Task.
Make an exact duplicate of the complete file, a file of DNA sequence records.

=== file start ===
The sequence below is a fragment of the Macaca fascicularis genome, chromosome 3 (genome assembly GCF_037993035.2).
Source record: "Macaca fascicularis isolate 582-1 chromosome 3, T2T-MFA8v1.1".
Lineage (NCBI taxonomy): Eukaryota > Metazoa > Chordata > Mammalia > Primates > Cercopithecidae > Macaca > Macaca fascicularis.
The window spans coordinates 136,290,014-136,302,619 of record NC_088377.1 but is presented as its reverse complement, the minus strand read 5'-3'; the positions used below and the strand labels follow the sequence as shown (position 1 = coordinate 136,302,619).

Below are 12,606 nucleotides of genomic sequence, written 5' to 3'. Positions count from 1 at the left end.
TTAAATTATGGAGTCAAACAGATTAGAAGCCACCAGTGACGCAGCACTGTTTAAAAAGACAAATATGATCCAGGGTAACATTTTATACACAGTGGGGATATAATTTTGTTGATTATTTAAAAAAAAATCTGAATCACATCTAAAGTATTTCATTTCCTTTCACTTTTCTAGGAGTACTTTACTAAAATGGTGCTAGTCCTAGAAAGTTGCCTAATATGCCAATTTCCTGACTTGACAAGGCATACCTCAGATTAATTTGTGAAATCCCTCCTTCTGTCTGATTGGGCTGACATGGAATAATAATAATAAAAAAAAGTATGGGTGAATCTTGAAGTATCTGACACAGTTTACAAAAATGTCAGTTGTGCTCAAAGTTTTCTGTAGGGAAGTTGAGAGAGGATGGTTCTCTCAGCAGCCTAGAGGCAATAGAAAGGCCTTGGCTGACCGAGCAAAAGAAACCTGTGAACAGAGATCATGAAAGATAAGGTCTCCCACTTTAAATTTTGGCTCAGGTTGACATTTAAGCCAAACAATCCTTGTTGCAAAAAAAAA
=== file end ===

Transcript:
The sequence below is a fragment of the Macaca fascicularis genome, chromosome 3 (genome assembly GCF_037993035.2).
Source record: "Macaca fascicularis isolate 582-1 chromosome 3, T2T-MFA8v1.1".
Lineage (NCBI taxonomy): Eukaryota > Metazoa > Chordata > Mammalia > Primates > Cercopithecidae > Macaca > Macaca fascicularis.
The window spans coordinates 136,290,014-136,302,619 of record NC_088377.1 but is presented as its reverse complement, the minus strand read 5'-3'; the positions used below and the strand labels follow the sequence as shown (position 1 = coordinate 136,302,619).

Below are 12,606 nucleotides of genomic sequence, written 5' to 3'. Positions count from 1 at the left end.
TTAAATTATGGAGTCAAACAGATTAGAAGCCACCAGTGACGCAGCACTGTTTAAAAAGACAAATATGATCCAGGGTAACATTTTATACACAGTGGGGATATAATTTTGTTGATTATTTAAAAAAAAATCTGAATCACATCTAAAGTATTTCATTTCCTTTCACTTTTCTAGGAGTACTTTACTAAAATGGTGCTAGTCCTAGAAAGTTGCCTAATATGCCAATTTCCTGACTTGACAAGGCATACCTCAGATTAATTTGTGAAATCCCTCCTTCTGTCTGATTGGGCTGACATGGAATAATAATAATAAAAAAAAGTATGGGTGAATCTTGAAGTATCTGACACAGTTTACAAAAATGTCAGTTGTGCTCAAAGTTTTCTGTAGGGAAGTTGAGAGAGGATGGTTCTCTCAGCAGCCTAGAGGCAATAGAAAGGCCTTGGCTGACCGAGCAAAAGAAACCTGTGAACAGAGATCATGAAAGATAAGGTCTCCCACTTTAAATTTTGGCTCAGGTTGACATTTAAGCCAAACAATCCTTGTTGCAAAAAAAAA